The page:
People around the world are reducing food waste, and we take the utmost pleasure in reporting on it. Congratulations to France on their epic sustainability game, by the way. There’s no story about repurposing leftovers, keeping organic materials out of landfills, rehoming leftovers and spreading the good word of mindful reduction that we’re not super-excited about! Check out five of our favorite recent stories on the topic, and prepare look at the contents of your fridge (and trash) in a whole new way.
Your protein-rich breakfast staple just got even more useful. American and German researchers isolated two compounds in the whey by-product of Greek yogurt, caproic acid and caprylic acid. These are eco-friendly, natural antimicrobials that serve the same purpose as the antibiotics routinely added to livestock feed without the many drawbacks. There’s also the potential to develop technology to utilize the acids as biofuels.
This Israeli company that creates bio-digester units small enough to power a single-family kitchen in areas with low or no electricity. Formerly a smoky coal or wood-burning affair that could result in soot and respiratory problems, HomeBiogas retrofits a home to process and utilize animal manure in lieu of fossil fuels. Talk about a renewable resource. Here they are in action:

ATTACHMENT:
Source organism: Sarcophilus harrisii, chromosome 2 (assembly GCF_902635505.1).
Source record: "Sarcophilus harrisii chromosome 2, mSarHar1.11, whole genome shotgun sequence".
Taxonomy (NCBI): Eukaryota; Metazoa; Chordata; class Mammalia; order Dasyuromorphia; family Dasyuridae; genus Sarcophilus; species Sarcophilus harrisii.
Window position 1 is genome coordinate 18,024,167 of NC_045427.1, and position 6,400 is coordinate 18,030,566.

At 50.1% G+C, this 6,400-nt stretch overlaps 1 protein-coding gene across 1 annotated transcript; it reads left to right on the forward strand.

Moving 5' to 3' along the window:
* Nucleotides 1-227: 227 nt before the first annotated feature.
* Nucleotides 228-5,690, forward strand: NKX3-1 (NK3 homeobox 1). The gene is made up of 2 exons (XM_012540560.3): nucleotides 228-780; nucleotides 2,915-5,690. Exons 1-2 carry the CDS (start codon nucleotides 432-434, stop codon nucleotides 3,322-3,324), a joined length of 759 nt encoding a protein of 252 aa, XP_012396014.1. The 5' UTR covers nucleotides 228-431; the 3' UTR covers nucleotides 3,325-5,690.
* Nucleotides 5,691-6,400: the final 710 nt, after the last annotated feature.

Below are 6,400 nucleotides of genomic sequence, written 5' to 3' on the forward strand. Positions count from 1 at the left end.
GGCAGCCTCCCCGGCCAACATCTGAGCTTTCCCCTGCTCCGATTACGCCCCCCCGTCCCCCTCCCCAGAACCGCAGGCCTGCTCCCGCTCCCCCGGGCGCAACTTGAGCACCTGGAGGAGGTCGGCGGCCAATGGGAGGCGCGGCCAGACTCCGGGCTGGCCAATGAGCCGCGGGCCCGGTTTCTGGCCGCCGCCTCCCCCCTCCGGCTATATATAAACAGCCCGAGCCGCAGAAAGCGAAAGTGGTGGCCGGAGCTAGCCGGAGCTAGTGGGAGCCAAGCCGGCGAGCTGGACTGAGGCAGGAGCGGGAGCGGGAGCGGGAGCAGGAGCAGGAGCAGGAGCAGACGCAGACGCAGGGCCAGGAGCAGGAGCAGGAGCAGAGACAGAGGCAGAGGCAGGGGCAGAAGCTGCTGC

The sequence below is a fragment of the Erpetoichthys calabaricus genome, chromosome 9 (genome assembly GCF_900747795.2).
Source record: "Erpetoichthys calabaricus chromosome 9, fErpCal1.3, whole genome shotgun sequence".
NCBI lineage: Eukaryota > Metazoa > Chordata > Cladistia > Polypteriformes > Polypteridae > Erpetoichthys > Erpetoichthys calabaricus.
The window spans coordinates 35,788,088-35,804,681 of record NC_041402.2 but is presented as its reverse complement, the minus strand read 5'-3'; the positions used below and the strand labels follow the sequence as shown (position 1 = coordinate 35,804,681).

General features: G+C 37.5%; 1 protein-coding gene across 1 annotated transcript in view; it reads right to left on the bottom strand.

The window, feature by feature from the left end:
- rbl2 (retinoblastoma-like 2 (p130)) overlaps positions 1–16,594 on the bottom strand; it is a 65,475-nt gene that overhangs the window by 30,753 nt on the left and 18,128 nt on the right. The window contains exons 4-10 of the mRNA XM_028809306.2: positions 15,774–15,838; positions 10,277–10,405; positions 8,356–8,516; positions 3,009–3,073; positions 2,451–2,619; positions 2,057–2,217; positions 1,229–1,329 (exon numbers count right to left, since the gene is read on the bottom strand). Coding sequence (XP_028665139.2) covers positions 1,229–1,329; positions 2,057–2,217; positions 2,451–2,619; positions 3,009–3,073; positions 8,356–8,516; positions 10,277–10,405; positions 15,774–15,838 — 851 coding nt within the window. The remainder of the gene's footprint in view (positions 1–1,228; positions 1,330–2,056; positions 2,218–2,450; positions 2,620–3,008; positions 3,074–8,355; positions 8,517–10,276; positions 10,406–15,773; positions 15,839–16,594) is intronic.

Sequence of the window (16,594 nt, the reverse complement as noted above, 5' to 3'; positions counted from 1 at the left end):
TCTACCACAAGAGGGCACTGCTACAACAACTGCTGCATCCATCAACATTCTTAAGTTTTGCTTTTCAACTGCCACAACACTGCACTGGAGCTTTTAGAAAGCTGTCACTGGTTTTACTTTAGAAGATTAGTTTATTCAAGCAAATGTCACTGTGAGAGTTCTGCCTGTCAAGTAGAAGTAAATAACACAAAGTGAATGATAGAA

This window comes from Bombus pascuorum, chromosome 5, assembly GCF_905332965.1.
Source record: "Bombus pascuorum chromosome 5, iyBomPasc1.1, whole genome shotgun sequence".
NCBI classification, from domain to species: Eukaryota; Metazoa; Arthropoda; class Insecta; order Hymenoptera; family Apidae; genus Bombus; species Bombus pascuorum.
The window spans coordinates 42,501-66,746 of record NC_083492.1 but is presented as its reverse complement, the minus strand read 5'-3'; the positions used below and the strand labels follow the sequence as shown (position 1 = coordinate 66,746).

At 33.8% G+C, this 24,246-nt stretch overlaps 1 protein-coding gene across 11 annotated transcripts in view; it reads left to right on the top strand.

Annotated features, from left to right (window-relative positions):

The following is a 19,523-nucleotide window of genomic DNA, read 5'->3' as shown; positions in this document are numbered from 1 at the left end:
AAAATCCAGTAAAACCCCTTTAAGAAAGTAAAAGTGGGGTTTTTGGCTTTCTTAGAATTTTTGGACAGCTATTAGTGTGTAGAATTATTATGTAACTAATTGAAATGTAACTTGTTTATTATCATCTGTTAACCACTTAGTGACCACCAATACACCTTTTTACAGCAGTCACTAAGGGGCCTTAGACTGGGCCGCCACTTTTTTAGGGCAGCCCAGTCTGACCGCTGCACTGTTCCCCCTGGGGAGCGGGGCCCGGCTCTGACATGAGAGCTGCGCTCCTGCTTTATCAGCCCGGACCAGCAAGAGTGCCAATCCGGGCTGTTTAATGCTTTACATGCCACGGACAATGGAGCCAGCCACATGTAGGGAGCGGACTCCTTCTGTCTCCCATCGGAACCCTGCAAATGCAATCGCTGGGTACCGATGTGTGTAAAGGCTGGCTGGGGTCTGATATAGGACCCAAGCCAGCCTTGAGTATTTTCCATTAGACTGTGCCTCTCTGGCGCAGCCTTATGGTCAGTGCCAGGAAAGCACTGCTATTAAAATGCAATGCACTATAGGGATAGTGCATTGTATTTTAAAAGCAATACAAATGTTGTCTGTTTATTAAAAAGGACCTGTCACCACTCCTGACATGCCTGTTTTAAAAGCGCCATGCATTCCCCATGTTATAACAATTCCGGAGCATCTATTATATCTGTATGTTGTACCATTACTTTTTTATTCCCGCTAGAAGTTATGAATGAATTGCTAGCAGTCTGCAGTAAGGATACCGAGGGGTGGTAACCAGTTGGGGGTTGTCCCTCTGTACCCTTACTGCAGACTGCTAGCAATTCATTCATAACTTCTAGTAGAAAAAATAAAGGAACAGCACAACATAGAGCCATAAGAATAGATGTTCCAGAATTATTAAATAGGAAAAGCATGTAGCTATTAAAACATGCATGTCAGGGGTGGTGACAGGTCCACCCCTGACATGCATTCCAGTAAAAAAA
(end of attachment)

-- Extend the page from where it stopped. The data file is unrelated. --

The coffee plant produces two things: coffee beans, which are roasted and turned into the caffeinated beverage that jump-starts your morning, and coffee cherries which are often discarded. The bright red fruit of the coffee plant is either discarded or sometimes used to enrich soil, but is widely considered a waste product of the coffee-making process. A trio of friends seeks to rescue coffee cherries in order to make a coffee-based tea. That’s right, coffee tea. It still packs a jolt and according to co-founder Daniela Uribe, tastes like “an earthy and fruity black tea without any bitterness.”
If you’re looking to plant a seed of knowledge in your little future food waste reductionists, pick up a copy of British author/illustrator Chris Newman’s The Perfectly Wonky Carrot. Once they see whimsical portrayals of colorful, friendly vegetables heading to a landfill where they’ll never be eaten, loved or utilized in growing big and strong, you might have a little kitchen helper yelling “don’t put that in the trash!” Won’t that be endearing?